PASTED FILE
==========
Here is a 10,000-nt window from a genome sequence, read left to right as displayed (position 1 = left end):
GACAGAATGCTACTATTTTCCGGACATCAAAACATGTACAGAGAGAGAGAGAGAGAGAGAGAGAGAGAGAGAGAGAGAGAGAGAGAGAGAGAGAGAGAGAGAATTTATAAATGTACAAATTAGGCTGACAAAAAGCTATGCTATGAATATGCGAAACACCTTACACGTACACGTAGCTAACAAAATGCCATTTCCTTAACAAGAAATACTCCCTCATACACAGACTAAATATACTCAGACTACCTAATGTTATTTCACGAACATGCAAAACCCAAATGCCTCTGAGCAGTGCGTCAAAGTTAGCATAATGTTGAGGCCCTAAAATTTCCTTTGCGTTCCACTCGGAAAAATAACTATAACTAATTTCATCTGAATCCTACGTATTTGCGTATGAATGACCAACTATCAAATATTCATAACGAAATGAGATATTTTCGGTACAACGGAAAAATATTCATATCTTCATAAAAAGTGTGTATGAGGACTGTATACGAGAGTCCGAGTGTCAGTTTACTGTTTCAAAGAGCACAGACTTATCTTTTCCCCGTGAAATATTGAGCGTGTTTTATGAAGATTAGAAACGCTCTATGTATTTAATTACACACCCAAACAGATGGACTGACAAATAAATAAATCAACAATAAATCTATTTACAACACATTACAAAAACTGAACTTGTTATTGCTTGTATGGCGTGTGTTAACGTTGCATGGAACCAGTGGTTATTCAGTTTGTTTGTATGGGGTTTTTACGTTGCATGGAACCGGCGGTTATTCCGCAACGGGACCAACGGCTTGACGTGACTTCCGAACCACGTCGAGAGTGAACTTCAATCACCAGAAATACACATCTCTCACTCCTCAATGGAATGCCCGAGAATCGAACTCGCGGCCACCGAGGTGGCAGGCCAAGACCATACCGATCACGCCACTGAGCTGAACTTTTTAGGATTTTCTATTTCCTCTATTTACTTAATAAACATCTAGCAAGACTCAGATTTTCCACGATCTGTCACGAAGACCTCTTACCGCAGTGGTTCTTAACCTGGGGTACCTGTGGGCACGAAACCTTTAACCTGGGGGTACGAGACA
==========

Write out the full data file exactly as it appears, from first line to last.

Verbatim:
Here is a 10,000-nt window from a genome sequence, read left to right as displayed (position 1 = left end):
GACAGAATGCTACTATTTTCCGGACATCAAAACATGTACAGAGAGAGAGAGAGAGAGAGAGAGAGAGAGAGAGAGAGAGAGAGAGAGAGAGAGAGAGAGAGAATTTATAAATGTACAAATTAGGCTGACAAAAAGCTATGCTATGAATATGCGAAACACCTTACACGTACACGTAGCTAACAAAATGCCATTTCCTTAACAAGAAATACTCCCTCATACACAGACTAAATATACTCAGACTACCTAATGTTATTTCACGAACATGCAAAACCCAAATGCCTCTGAGCAGTGCGTCAAAGTTAGCATAATGTTGAGGCCCTAAAATTTCCTTTGCGTTCCACTCGGAAAAATAACTATAACTAATTTCATCTGAATCCTACGTATTTGCGTATGAATGACCAACTATCAAATATTCATAACGAAATGAGATATTTTCGGTACAACGGAAAAATATTCATATCTTCATAAAAAGTGTGTATGAGGACTGTATACGAGAGTCCGAGTGTCAGTTTACTGTTTCAAAGAGCACAGACTTATCTTTTCCCCGTGAAATATTGAGCGTGTTTTATGAAGATTAGAAACGCTCTATGTATTTAATTACACACCCAAACAGATGGACTGACAAATAAATAAATCAACAATAAATCTATTTACAACACATTACAAAAACTGAACTTGTTATTGCTTGTATGGCGTGTGTTAACGTTGCATGGAACCAGTGGTTATTCAGTTTGTTTGTATGGGGTTTTTACGTTGCATGGAACCGGCGGTTATTCCGCAACGGGACCAACGGCTTGACGTGACTTCCGAACCACGTCGAGAGTGAACTTCAATCACCAGAAATACACATCTCTCACTCCTCAATGGAATGCCCGAGAATCGAACTCGCGGCCACCGAGGTGGCAGGCCAAGACCATACCGATCACGCCACTGAGCTGAACTTTTTAGGATTTTCTATTTCCTCTATTTACTTAATAAACATCTAGCAAGACTCAGATTTTCCACGATCTGTCACGAAGACCTCTTACCGCAGTGGTTCTTAACCTGGGGTACCTGTGGGCACGAAACCTTTAACCTGGGGGTACGAGACA